Crowds did seem larger than last year, whether the throngs lined up prior to opening or the multitudes jostling for position in the cramped aisles, especially in the afternoon. Hopefully this meant more patronage for the exhibitors selling their wares, who filled the South Hall of the Los Angeles Convention Center (familiar to my fellow Electronic Entertainment Expo attendees).

The variety of products on display was similar to last year, including T-shirts, cosplay garments and accessories, plushies, dolls, figurines, character and vehicle models, comic books, graphic novels, manga, anime and other TV/film Blu-rays/DVDs, books, myriad collectibles, video games, etc. Some booths included services. The Spider-Man sculpture above was a welcome addition.

Artists, including comic book illustrators and writers, were well represented among the exhibitors at Comikaze. While many focused on graphic arts, some also featured sculpture or crafts. Whatever their medium, legendary artists mixed with relative newcomers to showcase a wide variety of skills and tastes.

One of the booths to catch my eye this year was HexComix, thanks in part to the enthusiastic welcome of producer Lynly Forrest. The label just published their first issue of Hex11, a comic book chronicling a world where people are discovering their magic abilities in the shadow of forces seeking to control them.

Writer Kelly Sue Milano and illustrator Lisa K. Weber (L-R, above) are the creative force behind the fledgling series. Regrettably I have yet to read my first edition copy, but the concept and artwork are solid so I can't wait to dive in.

Besides the comic book, my daughter and I also bought a print (above) that we both liked, and Dragon Kitty buttons for both my girls (yes, Dragon Kitties!). More info can be found at the HexComix website.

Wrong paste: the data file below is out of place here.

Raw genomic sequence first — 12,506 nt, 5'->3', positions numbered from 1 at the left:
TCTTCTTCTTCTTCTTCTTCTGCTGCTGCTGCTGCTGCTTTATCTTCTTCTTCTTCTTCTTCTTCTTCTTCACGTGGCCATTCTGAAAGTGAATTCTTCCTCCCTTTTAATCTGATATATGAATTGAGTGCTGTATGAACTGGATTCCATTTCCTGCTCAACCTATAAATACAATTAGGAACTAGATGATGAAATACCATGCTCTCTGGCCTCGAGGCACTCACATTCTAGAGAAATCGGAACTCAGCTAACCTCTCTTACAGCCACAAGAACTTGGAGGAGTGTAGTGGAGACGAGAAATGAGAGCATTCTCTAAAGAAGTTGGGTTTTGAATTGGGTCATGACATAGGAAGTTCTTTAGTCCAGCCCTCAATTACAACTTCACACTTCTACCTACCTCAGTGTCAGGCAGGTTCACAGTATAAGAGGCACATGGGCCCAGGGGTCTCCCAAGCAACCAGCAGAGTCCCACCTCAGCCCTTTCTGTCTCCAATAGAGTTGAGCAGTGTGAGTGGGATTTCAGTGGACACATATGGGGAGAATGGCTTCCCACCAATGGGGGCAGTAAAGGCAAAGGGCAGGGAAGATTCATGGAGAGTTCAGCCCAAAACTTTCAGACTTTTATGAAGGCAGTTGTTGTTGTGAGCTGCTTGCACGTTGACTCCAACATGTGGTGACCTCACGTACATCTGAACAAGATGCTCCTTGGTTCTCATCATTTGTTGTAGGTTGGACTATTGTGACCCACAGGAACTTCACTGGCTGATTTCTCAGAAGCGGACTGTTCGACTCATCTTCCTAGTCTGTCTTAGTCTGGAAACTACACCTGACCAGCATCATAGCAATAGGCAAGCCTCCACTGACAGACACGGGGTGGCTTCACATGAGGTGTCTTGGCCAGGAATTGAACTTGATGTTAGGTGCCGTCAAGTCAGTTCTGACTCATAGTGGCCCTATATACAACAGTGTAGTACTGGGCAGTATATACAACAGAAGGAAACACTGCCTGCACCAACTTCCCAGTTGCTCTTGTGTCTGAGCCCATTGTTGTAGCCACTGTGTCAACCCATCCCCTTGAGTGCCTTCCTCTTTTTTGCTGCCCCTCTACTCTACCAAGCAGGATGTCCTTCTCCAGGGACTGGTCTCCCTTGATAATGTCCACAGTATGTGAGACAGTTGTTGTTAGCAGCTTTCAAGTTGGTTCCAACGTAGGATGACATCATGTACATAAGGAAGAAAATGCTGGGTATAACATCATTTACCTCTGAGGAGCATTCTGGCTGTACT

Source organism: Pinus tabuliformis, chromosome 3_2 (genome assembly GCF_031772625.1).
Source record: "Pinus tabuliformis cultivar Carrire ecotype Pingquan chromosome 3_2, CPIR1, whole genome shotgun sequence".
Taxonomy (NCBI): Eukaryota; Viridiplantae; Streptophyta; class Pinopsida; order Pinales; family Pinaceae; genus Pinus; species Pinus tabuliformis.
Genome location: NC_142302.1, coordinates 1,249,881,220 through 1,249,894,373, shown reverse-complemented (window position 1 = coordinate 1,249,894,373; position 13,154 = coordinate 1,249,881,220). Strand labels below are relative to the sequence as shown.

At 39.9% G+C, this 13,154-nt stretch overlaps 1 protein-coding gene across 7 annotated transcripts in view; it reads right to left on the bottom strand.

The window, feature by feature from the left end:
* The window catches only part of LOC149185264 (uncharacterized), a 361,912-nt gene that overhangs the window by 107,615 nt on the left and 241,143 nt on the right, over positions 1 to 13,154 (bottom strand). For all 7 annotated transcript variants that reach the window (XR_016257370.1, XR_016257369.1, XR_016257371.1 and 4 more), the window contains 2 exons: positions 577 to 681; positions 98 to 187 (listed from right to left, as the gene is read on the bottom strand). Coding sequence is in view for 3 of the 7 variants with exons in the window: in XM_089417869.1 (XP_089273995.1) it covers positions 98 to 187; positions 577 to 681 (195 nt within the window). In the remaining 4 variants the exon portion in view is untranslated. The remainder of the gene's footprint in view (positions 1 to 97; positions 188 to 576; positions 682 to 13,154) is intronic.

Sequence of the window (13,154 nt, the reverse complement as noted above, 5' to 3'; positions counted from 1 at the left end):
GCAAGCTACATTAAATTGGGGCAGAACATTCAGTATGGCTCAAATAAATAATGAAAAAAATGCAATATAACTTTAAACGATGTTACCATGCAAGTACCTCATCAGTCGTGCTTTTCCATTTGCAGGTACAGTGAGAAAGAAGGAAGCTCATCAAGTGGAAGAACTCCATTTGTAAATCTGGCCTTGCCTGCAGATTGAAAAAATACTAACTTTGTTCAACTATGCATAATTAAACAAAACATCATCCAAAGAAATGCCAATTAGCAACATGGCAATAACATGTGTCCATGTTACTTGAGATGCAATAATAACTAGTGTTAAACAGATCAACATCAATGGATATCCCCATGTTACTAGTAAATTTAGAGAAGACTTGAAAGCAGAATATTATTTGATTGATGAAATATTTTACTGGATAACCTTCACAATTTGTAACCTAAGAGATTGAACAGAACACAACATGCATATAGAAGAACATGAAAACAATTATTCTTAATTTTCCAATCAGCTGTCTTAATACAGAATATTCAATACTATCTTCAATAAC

The spectacle of a talent like Marc Silvestri sketching at the Top Cow table ought to be enough to stop anyone in their tracks. But the prospect of also getting his autograph was too good to pass up. However, he was busy illustrating prepaid sketches and it appeared he would have no time to sign.

My daughter was desperate to leave, we both were thoroughly exhausted, but I didn't want to pass up such a rare opportunity. Imagine my delight when he not only graciously agreed to sign my copy of The Darkness Origins Vol. 1 but smiled and asked me how I was doing? As tired and stressed as I was, it was an especially kind and welcome gesture from such a gifted and busy artist.

I was familiar with The Darkness via comiXology, but my introduction to it was through the last gen video game of the same name. The excellent game, with a powerful story, is a credit to the source material, and the imagination and creativity of Silvestri. More on Top Cow and the artist can be found at the website of the same name.

Gary Montalbano is one of those artists, like Milano and Weber, that I likely wouldn't have been exposed to if not for venues like Comikaze. His sci-fi/fantasy creations caught my attention on the show floor, no doubt the same way that his illustration above captivated a Warner Bros. executive.

As he explains it, the former Marvel artist met the executive at a convention, I believe, and the executive indicated that he'd been trying to track him down since first seeing this image. Montalbano went on to work for Warner and other studios. This image is included in his art book (top), which is filled with sketches, illustrations and descriptions of his creative process.

We bought a print of the above artwork, which typifies his unique vision. For me, it was a stylized tiger as well as elements of ancient Egypt, combined with a futuristic veneer, that set his portfolio apart. It didn't hurt that the gifted artist is also humble and personable! Visit garymontalbano for more info.